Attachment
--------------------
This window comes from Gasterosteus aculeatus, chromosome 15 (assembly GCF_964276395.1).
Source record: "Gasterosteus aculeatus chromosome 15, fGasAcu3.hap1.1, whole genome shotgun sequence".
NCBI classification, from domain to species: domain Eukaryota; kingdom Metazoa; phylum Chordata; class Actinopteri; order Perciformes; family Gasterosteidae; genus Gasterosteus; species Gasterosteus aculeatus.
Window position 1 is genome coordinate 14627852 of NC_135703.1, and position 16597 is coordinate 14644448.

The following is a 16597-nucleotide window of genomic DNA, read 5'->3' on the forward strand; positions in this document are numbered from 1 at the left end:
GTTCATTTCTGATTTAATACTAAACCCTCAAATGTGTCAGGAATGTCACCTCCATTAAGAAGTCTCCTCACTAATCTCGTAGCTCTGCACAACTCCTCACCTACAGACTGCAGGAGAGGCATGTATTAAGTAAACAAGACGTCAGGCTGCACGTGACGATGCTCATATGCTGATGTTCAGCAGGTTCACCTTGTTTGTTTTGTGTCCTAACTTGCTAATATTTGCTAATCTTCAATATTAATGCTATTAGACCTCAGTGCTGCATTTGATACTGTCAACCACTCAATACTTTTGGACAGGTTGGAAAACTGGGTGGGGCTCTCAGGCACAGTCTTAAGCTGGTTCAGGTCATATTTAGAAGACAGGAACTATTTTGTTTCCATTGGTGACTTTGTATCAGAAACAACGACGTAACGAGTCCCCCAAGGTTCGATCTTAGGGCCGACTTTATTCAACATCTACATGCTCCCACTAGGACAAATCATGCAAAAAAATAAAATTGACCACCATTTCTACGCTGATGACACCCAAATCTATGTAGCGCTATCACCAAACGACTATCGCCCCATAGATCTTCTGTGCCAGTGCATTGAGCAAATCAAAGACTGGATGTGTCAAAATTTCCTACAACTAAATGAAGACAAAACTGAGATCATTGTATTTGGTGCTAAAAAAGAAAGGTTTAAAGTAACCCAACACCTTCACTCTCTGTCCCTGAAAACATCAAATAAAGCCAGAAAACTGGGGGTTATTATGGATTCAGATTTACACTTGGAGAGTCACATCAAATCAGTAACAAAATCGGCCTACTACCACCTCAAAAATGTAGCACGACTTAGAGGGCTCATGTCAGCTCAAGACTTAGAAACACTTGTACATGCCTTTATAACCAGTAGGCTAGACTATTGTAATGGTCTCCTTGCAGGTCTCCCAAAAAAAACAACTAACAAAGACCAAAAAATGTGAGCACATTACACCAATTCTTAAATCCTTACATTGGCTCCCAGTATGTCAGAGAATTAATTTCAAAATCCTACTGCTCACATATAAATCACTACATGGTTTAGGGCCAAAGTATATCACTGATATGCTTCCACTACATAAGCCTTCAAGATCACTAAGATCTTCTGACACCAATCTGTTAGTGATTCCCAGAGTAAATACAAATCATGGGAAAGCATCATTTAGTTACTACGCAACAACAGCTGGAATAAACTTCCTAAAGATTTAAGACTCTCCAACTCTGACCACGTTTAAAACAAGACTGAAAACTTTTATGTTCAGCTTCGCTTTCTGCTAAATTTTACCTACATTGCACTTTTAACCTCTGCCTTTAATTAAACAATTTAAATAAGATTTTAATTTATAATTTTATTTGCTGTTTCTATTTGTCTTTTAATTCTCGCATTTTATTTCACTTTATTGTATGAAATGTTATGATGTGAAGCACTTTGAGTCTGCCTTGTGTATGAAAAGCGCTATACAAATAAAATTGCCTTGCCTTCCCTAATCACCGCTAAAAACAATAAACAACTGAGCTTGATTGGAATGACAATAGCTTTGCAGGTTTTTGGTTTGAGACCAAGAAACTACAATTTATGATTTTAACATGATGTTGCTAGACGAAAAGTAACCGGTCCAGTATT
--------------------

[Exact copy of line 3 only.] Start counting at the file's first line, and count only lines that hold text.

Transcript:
NCBI classification, from domain to species: domain Eukaryota; kingdom Metazoa; phylum Chordata; class Actinopteri; order Perciformes; family Gasterosteidae; genus Gasterosteus; species Gasterosteus aculeatus.